We were appointed by a developer client as landscape architects for this residential development located in Belsize Park, North London. Our scope of works was to develop a sketch landscape design for client approval, prepare landscape architect ‘s information to discharge landscape related Conditions, then to prepare of a full tender package of landscape architect ‘s information to enable the construction of the external work.
The proposed buildings are replacing four existing houses in a terrace located within a Conservation area. Basement parking is located under the proposed dwellings and under the proposed gardens. As a consequence the rear gardens to this residential development are located on a structural slab, effectively roof gardens. Within the envelope of the rear gardens a significant step in the structural slab needed to be accommodated within the landscape design.
Our landscape architect’s brief for the rear gardens was to maximise the usable space, provide an attractive housing for mechanical plant associated with the individual dwellings and to provide the end user with a high quality pleasant and flexible space. Our landscape architects worked hard to provide a landscape design which would accommodate sufficient depths of topsoil in critical locations so large localised specimen planting could be accommodated.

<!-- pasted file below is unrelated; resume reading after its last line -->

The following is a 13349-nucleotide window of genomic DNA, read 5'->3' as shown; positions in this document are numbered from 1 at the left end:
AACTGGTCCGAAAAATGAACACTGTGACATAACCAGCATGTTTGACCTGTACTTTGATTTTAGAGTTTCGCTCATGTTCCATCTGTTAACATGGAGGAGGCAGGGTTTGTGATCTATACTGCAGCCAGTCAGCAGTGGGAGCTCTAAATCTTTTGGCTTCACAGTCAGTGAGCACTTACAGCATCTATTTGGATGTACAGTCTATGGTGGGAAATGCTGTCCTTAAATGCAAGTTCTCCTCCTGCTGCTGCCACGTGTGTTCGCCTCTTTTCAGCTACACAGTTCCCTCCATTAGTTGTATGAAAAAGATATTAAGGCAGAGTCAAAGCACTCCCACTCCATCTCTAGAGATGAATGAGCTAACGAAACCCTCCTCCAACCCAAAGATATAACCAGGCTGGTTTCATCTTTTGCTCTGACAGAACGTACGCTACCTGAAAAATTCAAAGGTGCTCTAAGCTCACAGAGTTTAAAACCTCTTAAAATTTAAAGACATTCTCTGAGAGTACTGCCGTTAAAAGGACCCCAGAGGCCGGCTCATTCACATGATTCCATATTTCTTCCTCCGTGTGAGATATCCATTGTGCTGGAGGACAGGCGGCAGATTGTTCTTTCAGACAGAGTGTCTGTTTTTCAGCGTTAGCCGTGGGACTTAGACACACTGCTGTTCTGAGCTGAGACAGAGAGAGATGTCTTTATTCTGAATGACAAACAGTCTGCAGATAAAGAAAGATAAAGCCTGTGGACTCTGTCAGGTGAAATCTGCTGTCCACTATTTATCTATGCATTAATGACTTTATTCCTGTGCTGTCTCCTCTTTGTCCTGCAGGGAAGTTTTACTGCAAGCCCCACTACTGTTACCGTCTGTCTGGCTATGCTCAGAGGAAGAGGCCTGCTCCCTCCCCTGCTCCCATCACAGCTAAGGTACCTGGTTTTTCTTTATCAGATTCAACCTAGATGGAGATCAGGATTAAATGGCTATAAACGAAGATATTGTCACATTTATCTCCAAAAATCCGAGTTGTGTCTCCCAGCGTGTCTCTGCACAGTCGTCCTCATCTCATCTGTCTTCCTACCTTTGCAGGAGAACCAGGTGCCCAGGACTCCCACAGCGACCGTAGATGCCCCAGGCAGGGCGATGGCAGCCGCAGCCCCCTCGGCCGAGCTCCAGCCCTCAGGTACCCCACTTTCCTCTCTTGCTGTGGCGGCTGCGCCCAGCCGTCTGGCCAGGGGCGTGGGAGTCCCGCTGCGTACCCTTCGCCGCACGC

The front gardens needed to provide a suitable means of pedestrian access to the dwellings from the street, whilst providing adequate space and access to the enclosed bin stores. The planting and paving specified in this location needed to be of a suitable high quality for an area of this extraordinary architectural quality.
Finally, we needed to resolve vehicular access requirements to the basement car park at the rear of these dwellings. This zone needed to accommodate the access requirements of the residents cars, the service vehicles and the occasional pedestrian access to two of the four rear gardens.
Our landscape architects were approached by an hotel owner client in the Czech Republic. Our landscape architect ‘s brief was to provide our client with concept ideas and to provide them with a strategic landscape design. They required suggestions on how they could develop land within the ownership of the hotel with a view to providing all year round facilities for visitors to their hotel. In addition, they required suggestion for the adjacent plot of land as they were considering extending the existing hotel grounds. The extensive grounds of the hotel, which includes a mountain hillside and woodland, is currently only being used during the winter months as a nursery ski slope. On the north boundary of the site a public footpath exists. This connects to an extensive network of walking a cycling routes.
Our client did not have any preconceptions or ideas on how the site should be developed, our brief was to ensure that all year round facilities were provided. Our landscape architects therefore met with our client to discuss possibilities for the site. Through discussion a clear design brief became apparent and was defined.